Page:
University vs. Conservatory

<p>Hello all!
Being pretty new to musical theater in general, especially college-wise, I have quite a few questions. The biggest one I have right now is what are the pros and cons of conservatories vs a university? What are the differences and which is best?

<p>I am also an upcoming senior and in response to your question, I think the major consensus that I have gathered here is that the best is going to be what works for you. Whether you want a strong academic background or simply want to focus on training and only training is a decision you will have to make for yourself. To add to that, is it ok to apply to a wide variety of types of schools? I know I would be happy in either a university or conservatory setting and would ultimately base my decision on where i get that the right way to be thinking at this point?</p>

<p>also keep in mind that there are universities/colleges that have programs WITH conservatories (which i guess would be the best of both worlds) (hopkins and peabody is the only one that comes to mind but i am positive that there are others)</p>

<p>Peabody doesn't offer musical theater.</p>

<p>megan, absolutely apply to different types of schools! Keep your options open. You may regret not having choices come next April, and you also may not get into the BFA program you want, so having a broader range of possibilities will be important.</p>

<p>Pros of Conservatory program: you don't have to take non-musical theatre classes.</p>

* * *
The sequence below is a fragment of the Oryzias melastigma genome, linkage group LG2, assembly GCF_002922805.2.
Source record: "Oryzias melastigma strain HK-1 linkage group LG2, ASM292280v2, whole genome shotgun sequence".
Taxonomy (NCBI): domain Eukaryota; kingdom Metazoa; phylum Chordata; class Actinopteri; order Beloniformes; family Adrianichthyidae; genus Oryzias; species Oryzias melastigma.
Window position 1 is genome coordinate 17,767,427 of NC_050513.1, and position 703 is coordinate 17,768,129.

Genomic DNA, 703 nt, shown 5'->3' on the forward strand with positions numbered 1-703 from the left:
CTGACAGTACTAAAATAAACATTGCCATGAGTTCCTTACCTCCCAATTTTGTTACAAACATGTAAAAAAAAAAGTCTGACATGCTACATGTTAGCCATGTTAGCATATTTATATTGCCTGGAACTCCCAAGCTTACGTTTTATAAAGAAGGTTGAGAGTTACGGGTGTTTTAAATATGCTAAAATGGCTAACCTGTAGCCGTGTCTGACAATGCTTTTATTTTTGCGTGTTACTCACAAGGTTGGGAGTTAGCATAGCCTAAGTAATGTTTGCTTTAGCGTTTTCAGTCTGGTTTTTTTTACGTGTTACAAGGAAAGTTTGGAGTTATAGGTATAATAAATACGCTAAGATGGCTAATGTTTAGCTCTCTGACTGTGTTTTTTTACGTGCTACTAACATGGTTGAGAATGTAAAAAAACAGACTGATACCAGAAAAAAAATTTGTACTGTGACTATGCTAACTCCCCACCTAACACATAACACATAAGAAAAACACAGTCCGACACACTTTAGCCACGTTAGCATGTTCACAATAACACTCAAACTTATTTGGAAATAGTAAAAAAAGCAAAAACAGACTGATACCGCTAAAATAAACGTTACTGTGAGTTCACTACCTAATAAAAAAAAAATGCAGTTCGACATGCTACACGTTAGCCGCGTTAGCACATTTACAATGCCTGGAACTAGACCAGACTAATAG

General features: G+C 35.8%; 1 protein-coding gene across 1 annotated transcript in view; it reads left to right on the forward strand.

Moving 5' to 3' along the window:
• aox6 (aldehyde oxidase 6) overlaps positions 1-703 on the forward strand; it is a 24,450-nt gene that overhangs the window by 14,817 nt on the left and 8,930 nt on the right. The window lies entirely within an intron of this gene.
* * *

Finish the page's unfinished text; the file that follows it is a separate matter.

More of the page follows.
<p>Cons of Conservatory program: you don't get to take non-musical theatre classes.</p>

<p>You get the idea. One of the reasons my D chose Penn State over the conservatory programs she got into is that she wanted to take a wider range of classes--English literature, history, psychology, a foreign language, etc. But that's not for everybody.</p>

<p>Some of the Gen Ed requirements she just wants to get out of the way. But some she wants to use to take classes that will expand her knowledge outside musical theatre. If that sounds like you, then I would choose a University-based MT program. She's just finished her first year, and is very happy with her choice.</p>

<p>Either way, it's not a bad idea to apply to both types, which is what she did.</p>

<p>When my son started this process, we felt we had only two choices: BFA (Conservatory) or BA (University) programs. And there are pros and cons to each one. In our case, having a strong academic student who we knew could handle challenging courses, and also wanting him to graduate as a well-rounded and well-educated young man, we sought out programs with elements of both.</p>

<p>And there ARE BFA programs out there with strong general ed core-cirriculum requirements. They are harder to find, and it involved many hours of actually researching inside the university course catalogs, but they are out there. In our region...Ball State, Penn State, Michigan, Western Michigan. And Elon is a great one in this area (probably strongest core requirements of all we researched.) </p>